TCFS: Transparent Cryptographic File System

A description of how the TCFS secure file system works and why you should use it.
An Example

Suppose you have a server named foo and a client named bar and suppose you export the directory tree named /exports from server foo to client bar. For this to be true foo must have the following line in /etc/exports:

/exports       bar(rw,insecure)

Now, login as root on bar and mount /exports by typing:

mount -t tcfs foo:/exports /mnt/tcfs
This command causes the remote file system, /exports@foo, to be mounted on the local file system, /mnt/tcfs@localhost, via a TCFS layer.

Now, suppose your login is usdm1, and you own a directory named /mnt/tcfs/usdm1. Login as usdm1 on bar and execute tcfslogin; doing so enables you to use encryption in your directory /mnt/tcfs/usdml. If tcfslogin is not issued, a permission denied error will be issued when attempting to access files with the X flag set.


In order to evaluate the overhead introduced by encryption of the data sent over the network, we performed a set of tests. We ran the test in the following framework:

  • The client machine running TCFS on the Linux 2.0.23 kernel is a Cyrix x686 166MHz processor

  • The server machine running as the NFS+xattrd file server is an Intel Pentium 133MHz processor with a 2GB fast SCSI disk.

Since encryption/decryption is a CPU-bound task, having a fast client to perform encryption results in better performance. TCFS makes use of standard VFS caches—no special caching is needed.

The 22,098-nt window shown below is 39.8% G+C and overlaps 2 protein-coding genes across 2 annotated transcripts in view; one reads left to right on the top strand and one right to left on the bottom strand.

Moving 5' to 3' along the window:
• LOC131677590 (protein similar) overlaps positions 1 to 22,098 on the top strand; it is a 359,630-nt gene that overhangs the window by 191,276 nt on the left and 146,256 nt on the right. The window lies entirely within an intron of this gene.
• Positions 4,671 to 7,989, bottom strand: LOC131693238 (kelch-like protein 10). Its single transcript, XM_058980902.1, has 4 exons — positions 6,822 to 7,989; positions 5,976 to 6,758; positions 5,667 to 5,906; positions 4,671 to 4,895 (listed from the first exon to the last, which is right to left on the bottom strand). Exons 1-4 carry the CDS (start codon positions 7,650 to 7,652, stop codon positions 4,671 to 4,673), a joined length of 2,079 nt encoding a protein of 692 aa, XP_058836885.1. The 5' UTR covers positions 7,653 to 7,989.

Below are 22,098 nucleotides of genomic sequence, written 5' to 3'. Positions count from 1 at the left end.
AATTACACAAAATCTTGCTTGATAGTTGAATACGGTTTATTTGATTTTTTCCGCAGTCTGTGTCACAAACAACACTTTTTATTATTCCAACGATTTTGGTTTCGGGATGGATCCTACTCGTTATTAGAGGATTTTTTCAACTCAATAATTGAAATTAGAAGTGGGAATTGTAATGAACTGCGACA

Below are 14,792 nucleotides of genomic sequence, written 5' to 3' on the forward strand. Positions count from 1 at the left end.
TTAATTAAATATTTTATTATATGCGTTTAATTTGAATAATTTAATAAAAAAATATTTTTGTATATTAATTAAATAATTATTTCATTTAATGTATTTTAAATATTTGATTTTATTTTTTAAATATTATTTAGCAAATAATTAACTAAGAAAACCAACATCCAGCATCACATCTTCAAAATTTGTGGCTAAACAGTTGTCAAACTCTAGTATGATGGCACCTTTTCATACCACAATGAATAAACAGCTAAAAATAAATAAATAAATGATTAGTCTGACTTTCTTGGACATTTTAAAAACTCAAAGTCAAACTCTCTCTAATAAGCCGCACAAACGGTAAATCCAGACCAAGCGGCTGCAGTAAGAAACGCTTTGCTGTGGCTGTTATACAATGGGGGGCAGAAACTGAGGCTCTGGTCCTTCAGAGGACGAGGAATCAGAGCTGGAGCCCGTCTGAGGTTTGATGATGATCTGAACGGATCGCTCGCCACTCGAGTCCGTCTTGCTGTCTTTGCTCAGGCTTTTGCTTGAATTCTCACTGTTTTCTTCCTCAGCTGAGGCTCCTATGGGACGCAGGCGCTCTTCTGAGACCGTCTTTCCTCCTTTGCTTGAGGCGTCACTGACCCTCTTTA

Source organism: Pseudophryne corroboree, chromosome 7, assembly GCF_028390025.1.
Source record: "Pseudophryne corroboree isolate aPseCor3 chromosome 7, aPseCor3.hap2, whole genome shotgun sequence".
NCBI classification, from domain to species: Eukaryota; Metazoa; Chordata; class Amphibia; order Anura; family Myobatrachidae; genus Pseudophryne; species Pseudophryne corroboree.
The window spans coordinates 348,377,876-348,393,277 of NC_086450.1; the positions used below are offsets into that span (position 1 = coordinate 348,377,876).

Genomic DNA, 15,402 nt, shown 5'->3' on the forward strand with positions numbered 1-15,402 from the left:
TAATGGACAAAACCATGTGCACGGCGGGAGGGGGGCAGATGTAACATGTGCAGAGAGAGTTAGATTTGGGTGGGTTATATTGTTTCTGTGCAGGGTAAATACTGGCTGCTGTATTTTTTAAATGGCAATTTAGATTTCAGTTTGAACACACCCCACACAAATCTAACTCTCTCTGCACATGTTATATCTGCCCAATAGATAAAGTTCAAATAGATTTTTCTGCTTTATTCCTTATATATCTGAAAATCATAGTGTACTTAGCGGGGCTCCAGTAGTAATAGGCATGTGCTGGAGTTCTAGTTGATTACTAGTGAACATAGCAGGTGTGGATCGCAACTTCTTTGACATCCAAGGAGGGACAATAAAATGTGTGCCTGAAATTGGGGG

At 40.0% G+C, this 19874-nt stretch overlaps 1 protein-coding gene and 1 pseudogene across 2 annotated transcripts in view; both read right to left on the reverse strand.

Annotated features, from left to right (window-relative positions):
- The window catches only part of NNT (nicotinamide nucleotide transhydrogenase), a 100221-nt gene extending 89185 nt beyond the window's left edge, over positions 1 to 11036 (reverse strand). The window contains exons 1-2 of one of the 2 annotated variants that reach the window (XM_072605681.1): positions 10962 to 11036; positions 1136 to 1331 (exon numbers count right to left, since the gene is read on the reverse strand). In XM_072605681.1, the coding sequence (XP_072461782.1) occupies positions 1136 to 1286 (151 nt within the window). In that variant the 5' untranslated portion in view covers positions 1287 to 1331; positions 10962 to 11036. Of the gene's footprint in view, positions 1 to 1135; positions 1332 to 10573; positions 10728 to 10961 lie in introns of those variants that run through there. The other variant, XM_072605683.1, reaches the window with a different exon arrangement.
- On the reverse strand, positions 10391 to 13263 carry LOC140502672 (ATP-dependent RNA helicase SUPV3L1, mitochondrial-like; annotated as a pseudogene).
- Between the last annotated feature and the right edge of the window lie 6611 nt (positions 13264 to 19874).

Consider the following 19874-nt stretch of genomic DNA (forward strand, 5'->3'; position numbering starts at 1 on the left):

The real time values shown in Table 1 and Table 2 were obtained using the time command with the following options set for the read operations:

time dd bs=xxx if=file of=/dev/null count=n

and for the write operations:

time dd bs=xxx if=/dev/zero of=file count=n

The tables show the following results:

  • The overall performance of TCFS for write operations is close to NFS performances plus DES overhead. In the write, we suffer due to the lack of a cache system, since data are written directly to the server file system.

  • The performance of TCFS for read operations seems to hide part of the DES time, since VFS caches reduce server I/O.

  • Some extra cost is paid by TCFS for I/O of unencrypted files due to handling of extended attributes. In NFS several getattr calls are needed to update inode caching. In TCFS we need a getattr and a geteattr to update inode caching. This causes some extra overhead in TCFS I/O.

Use of other ciphers will result in different performances. We are planning to use IDEA, RC5 and other ciphers as optional modules for TCFS.


Ermelindo Mauriello ( was born in Avellino, Italy on December 10, 1972. He is a computer science student at the Dipartimento di Informatica ed Applicazioni “Renato M. Capocelli” of the Universita' di Salerno in Italy. He has been working on the TCFS project since 1995.